EL PASO, Texas -- Is El Paso really ready to continue reopening? State and local officials seem to disagree on that answer.
Texas Gov. Greg Abbott gave El Paso County and the Amarillo area — two of the state's biggest recent Covid-19 hot spots — a temporary reprieve from implementing Texas' next phase of reopening.
But on Friday, both El Paso and Amarillo were required to implement the newest phase of reopening that took effect in the rest of the state one week prior.
While County Judge Ricardo Samaniego didn't think El Paso was ready to take the next step, the governor declined to give El Paso any further extension.
As Samaniego visited coronavirus testing sites around the county last week, he said he came away encouraged at the progress made to ramp up testing amid a surge in new cases this month. But he added that some of the chatter he heard as he traveled around was troubling.
“We had eight deaths reported [Wednesday], and people were getting all excited about going to midnight opening of bars [Friday]. That sort of tells you the whole story right there,” Samaniego said.
Abbott traveled to Amarillo last week to declare that the area had "turned a corner" after state and federal response teams were dispatched to respond to an outbreak centered on local meatpacking plants.
But in El Paso County, Samaniego said there wasn't enough improvement to convince him the county was ready for the expanded opening, which now allows bars to operate at 25% capacity and allows water parks and shopping mall food courts to reopen at limited capacity.
On May 1, when some state restrictions were lifted, El Paso County had 961 positive coronavirus cases. By May 14, cases had risen 67%, to 1,607. On Saturday, the number of cases had reached 2,704 and deaths had grown to 78 — surpassing Bexar County, which has more than twice the population of El Paso.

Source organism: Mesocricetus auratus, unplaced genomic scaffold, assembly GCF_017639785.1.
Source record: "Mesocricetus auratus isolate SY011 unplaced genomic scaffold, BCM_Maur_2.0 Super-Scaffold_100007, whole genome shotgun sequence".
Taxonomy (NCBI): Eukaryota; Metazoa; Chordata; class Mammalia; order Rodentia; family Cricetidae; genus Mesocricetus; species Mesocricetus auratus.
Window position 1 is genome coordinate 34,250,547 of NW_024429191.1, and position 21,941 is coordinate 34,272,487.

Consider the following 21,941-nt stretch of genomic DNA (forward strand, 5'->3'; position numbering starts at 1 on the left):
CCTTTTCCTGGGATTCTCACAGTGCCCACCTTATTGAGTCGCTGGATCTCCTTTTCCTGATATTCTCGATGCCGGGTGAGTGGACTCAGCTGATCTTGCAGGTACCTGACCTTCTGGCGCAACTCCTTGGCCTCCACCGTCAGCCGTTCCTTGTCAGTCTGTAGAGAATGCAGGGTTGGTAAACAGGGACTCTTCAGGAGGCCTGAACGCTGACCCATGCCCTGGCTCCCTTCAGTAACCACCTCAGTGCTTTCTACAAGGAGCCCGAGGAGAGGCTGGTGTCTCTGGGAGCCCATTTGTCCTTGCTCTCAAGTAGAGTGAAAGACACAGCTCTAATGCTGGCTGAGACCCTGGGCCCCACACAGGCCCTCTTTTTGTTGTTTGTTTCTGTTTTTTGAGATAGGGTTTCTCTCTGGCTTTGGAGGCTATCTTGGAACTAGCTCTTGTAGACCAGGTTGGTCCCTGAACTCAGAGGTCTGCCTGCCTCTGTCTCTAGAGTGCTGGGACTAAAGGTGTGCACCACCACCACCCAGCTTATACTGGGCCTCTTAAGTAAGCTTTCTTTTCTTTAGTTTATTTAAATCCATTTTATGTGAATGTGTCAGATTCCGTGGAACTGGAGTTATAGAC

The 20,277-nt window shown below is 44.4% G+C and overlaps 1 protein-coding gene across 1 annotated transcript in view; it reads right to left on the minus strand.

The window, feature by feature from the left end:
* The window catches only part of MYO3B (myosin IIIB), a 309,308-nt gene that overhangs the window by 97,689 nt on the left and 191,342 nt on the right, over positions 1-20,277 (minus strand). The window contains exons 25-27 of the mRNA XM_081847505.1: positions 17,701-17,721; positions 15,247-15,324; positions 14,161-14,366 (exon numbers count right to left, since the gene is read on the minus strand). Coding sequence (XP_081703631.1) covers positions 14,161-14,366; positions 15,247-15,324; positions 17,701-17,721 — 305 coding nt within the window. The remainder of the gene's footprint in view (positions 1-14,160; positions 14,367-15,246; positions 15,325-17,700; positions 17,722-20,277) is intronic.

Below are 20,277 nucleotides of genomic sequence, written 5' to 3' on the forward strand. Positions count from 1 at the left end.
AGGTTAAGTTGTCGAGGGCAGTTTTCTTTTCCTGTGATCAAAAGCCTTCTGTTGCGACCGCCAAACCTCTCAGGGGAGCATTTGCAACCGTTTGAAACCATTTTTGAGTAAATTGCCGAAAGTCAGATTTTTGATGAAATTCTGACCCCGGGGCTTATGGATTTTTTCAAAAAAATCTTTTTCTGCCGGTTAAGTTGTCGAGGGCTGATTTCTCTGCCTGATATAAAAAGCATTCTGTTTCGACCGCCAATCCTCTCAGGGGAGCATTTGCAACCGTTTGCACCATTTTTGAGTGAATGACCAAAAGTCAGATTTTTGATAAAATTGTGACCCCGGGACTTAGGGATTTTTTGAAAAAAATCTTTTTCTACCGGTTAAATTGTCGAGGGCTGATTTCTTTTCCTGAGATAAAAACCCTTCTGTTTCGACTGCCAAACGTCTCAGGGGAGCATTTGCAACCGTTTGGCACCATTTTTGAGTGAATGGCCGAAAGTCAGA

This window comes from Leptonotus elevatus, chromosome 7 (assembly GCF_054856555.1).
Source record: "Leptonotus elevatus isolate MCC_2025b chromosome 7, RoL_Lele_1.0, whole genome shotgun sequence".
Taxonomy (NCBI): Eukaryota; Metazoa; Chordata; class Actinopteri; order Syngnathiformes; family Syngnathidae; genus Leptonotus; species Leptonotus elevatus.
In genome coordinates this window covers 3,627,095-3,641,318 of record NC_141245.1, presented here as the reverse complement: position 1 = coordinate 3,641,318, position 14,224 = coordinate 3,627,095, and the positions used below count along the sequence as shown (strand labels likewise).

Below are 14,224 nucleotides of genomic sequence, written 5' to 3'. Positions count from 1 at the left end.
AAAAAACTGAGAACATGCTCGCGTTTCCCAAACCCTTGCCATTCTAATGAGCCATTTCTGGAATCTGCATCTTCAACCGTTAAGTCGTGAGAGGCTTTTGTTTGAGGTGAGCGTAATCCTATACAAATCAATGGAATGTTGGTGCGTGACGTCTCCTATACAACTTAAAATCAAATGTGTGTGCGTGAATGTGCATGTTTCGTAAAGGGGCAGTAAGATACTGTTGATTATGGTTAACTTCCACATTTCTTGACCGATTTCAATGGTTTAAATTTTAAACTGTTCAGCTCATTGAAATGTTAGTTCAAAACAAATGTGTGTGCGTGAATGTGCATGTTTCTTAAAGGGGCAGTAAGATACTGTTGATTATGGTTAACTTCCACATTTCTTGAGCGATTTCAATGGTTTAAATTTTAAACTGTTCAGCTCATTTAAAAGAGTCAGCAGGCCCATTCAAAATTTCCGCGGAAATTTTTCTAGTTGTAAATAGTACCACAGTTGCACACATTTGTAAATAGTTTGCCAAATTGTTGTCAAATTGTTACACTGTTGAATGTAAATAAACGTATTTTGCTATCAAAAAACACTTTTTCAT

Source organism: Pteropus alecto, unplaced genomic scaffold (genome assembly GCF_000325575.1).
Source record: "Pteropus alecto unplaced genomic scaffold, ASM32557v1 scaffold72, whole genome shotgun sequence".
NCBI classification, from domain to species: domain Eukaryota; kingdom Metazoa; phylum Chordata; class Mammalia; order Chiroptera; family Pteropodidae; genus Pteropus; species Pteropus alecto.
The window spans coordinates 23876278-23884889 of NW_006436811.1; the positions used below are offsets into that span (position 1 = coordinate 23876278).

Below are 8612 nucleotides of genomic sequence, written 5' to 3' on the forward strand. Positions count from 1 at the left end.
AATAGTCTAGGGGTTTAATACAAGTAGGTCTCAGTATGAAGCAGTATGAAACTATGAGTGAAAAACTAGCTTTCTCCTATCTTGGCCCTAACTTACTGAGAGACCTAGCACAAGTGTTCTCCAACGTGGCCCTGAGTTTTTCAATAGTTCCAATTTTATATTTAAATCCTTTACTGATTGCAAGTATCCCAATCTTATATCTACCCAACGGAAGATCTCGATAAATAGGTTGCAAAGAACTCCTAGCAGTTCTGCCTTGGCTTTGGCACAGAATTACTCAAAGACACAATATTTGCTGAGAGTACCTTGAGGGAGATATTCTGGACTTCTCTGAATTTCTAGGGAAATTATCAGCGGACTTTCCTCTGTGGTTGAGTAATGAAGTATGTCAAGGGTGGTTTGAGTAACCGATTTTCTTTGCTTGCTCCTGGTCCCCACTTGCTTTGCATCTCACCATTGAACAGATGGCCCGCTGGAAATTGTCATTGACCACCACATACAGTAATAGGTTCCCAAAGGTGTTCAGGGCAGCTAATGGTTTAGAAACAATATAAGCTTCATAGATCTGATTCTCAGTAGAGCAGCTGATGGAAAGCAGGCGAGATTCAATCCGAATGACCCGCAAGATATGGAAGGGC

“If that’s the case, then why wouldn’t we slow down the order?” Samaniego said.
Abbott's office said that testing in El Paso has increased by 40% since the state deployed National Guard members to ramp up the effort here, and the testing indicates a recent decrease in the city's positivity rate.
"Even with this significant ramp up in testing, the number of people testing positive and the positivity rate have declined," Abbott spokesman John Wittman. "Hospitalizations remain steady and hospital capacity remains available."
Samaniego and El Paso Mayor Dee Margo asked Abbott earlier this month to exclude the area from parts of his executive order that allowed certain businesses to operate at a greater capacity. Samaniego and other local leaders sent Abbott a letter May 8 asking that the exemption continue until the county saw a two-week downward trend of positive cases — the benchmark recommended by the U.S. Centers for Disease Control and Prevention.
Abbott granted the county a one-week delay and sent several state response teams of National Guard members to increase testing in El Paso. He also ordered a state epidemiology team to work with local health officials to identify and address hot spots in the area.
Margo said the situation in El Paso is more manageable now and he's encouraged that the county's positivity rate has dropped below the 10% threshold that would indicate a need for more restrictive measures to avoid becoming a hot spot, he said. That threshold was set by Dr. Deborah Birx, the White House coronavirus response director, Margo's office said.
When Abbott initially excluded El Paso, he said it was based on low hospital bed availability in the area which was “too close for comfort.” But Margo said that's no longer an issue — at least for now.
“The increase in positive cases is due to the increase in testing throughout the community,” Margo said. “The phased opening is based on hospital capacity, ICU beds, and ventilators. At this time, we have the capacity to meet the demand.”
The mayor added that he’ll remain in contact with the Abbott and Samaniego “to ensure El Paso has the resources necessary, not only for testing capacity but for the hospital capacity as well.”
"The bottom line is that the surge response teams are doing an effective job of responding to hot spots and mitigating further spread of Covid-19," Wittman said. "The people of El Paso and the workers on the front lines should be incredibly proud of these results.“